Gov. Wolf: Pennsylvania Schools Receive $40 Million in Grants for School Safety and Community Violence Prevention Grants Education, Press Release Harrisburg, PA – Governor Tom Wolf today announced that The School Safety and Security Committee (Committee) established within the Pennsylvania Commission on Crime and Delinquency (PCCD) by Act 44 of 2018 approved $40 million in school safety grants to 234 school entities plus $7.5 million in community violence prevention and reduction grants to 25 grant recipients throughout the commonwealth.“These grants are the mechanism we need to create local strategies that will increase safety for our children and our teachers and prevent violence in classrooms and communities across the commonwealth,” Gov. Wolf said. “Schools should be safe, secure places for our children to focus on their education and on preparing themselves for a lifetime of success, not another place we need to worry about sending our children. Awarding these grants to more than 200 schools means a safer Pennsylvania.”Per Act 44, school districts, intermediate units, area vocational-technical schools, charter schools and private residential rehabilitation institutions were eligible to apply up to a maximum of $6 million to support one or more activities allowed by the statute.Activities and items allowed include performing school safety assessments; purchasing security-related technology and equipment; supporting school safety-related and behavioral-health trainings; preparing all-hazards plans; hiring school resource officers, school police officers, school counselors, social workers and school psychologists; and providing for trauma-informed approaches to education.Of the school safety applications, 75 percent of grantees requested funding related to security planning and the purchase of security-related technology. The next most popular request was for trauma-informed approaches to education, the development and revision of school safety plans and all-hazards plans, staff training in the use of positive behavioral supports, counseling services for students, specialized staff and student training programs, and costs associated with the training an compensation of certified guidance counselors, licensed professional counselors, licensed social workers, licensed clinical social workers and school psychologists.The 17-member School Safety and Security Committee includes four legislative members, who offered comment on these expansive grants:“This grant program has already proven to be very successful in helping local school districts take the steps they need to make our students safer and our school buildings more secure,” said Sen. Wayne Langerholc, Jr. “This $40 million will provide some much-needed assistance to ensure our schools are safe; however, the total request from schools was $177.6 million, which illustrates that we must continue to fund this vital program. As chairman of the Senate Education Committee, I will be advocating for additional dollars to go to this program during the state budget conversations.”“As a lead advocate of school safety, I know there are tremendous school safety needs that must be met to protect our children, teachers and those who work in our schools,” Sen. Jim Brewster said. “All schools need funds to make safety upgrades. We must do more to reach every district with state resources. School safety funding should be a priority, and our focus should be on issuing more grants to more schools over a longer period of time. Adding more funds for school safety to this year’s budget is imperative. It will ensure that funding is available for those school districts who did not receive grants this year.”“As a member of the School Safety and Security Committee, I put the safety of our students and school personnel first,” Rep. Donna Bullock said. “There is a clear need for physical, behavioral health, training and other school safety resources for our schools and communities. The demand for the School Safety Grant Program was tremendous, far in excess of available resources, which made the funding decisions difficult. Every student should feel safe; every school should be safe. Governor Wolf’s 2019/20 budget proposal allocates $45 million for the School Safety and Security Grant Program. This budget season offers us an opportunity to invest more resources into school safety and learn from the important work done in the first year of the School Safety and Security Committee.“As a member of the committee, I’m pleased we were able to award these grants in a timely fashion,” said Rep. Jason Ortitay. “School safety is at the forefront in many people’s minds, especially parents. The programs funded through these grants will make a difference, but we are not done. We must evaluate what additional resources schools need. I’m eager to continue my work on this committee.”In addition to the school safety grants, municipalities, counties, institutions of higher education and community-based organizations were eligible to apply for $7.5 million in community violence prevention and reduction grants to support programs designed to reduce community violence. Funding for this solicitation also came from Act 44 funds.Of the community violence applications, 25 applicants received an award of up to $350,000 each for a two-year project. Activities and items allowed by Act 44 included increasing access to trauma-informed support services and behavioral health care; providing health services and intervention strategies; providing mentoring and other intervention models to children and their families who have experienced trauma or at-risk of experiencing trauma; and fostering and promoting communication between school entities, communities and law enforcement.More information about the School Safety and Security Committee, including school safety assessment criteria and an online registry of individuals qualified to perform those assessments can be found on PCCD’s School Safety and Security webpage. May 02, 2019 SHARE Email Facebook Twitter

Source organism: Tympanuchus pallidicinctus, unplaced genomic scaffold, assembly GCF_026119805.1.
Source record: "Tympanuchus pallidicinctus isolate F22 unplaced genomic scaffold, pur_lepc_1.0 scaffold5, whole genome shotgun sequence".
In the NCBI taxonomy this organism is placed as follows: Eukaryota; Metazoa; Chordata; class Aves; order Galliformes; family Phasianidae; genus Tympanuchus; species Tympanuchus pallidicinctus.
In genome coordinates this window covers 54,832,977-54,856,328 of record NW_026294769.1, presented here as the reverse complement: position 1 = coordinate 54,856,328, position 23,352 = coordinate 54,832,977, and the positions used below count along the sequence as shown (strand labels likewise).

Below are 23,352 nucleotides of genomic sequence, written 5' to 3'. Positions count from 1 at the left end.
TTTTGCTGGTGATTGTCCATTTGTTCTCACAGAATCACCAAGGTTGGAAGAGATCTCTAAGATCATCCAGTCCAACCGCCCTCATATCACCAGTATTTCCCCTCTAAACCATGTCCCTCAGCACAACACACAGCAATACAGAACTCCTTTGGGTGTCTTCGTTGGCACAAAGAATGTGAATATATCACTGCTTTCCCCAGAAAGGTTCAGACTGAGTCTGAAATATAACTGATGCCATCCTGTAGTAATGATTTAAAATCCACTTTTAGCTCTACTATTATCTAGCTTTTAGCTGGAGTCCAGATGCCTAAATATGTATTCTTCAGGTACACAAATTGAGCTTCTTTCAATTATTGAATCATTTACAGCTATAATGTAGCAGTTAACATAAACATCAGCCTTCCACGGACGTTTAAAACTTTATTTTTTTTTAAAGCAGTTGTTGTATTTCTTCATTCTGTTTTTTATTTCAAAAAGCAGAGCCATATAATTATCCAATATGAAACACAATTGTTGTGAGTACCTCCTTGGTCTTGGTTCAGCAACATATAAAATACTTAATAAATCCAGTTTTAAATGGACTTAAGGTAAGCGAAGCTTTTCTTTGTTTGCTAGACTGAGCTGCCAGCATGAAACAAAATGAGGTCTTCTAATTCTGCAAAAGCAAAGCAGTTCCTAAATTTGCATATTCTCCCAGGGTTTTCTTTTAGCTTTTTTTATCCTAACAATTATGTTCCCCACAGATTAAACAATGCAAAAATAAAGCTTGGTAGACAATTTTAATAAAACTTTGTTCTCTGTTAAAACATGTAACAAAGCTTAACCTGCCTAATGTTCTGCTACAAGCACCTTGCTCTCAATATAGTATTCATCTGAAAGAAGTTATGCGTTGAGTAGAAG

Did you know that the month of April is officially recognized as National Minority Health Month? Numerous health providers work tirelessly each day to raise awareness about the health disparities that continue to affect racial and ethnic minorities. They also work to increase awareness about the health care law’s groundbreaking policies to reduce these disparities and achieve health equity. This year’s theme, Partnering for Health Equity, emphasizes the critical role of prevention in reducing health disparities. It is a call to action, a charge for all of us to unite towards a common goal of improving the health of our communities. “For five decades, the Jessie Trice Community Health System (JTCHS) in Miami has been committed to ensuring that residents of our community have access to quality, yet affordable healthcare,” says Annie Neasman, President and CEO of JTCHS. “We join the many partners who recognize and celebrate National Minority Health Month each year.”Partnerships at the national, state, tribal and local levels are vital to the work of reducing health disparities and advancing health equity. This month, the Office of Minority Health will join with partners, health advocates and organizations to highlight the role of partnerships in improving the health of people and communities across the country.The Jessie Trice Community Health System, Inc. is a Florida 501(c)3, not-for-profit, Federally Qualified Health Center, which has been serving Miami-Dade County since 1967. A community mainstay, JTCHS owns and/or operates fifty-four (54) facilities, which includes eleven (11) Comprehensive Primary Care centers, including a women’s substance use residential program, forty (40) school-based locations and two (2) university centers. JTCHS’s multicultural, multilingual, and multidisciplinary staff serves a diverse population of over 47,000 patients who make more than 187,000 visits annually. WE KNOW how to satisfy our patients and have been doing so for decades.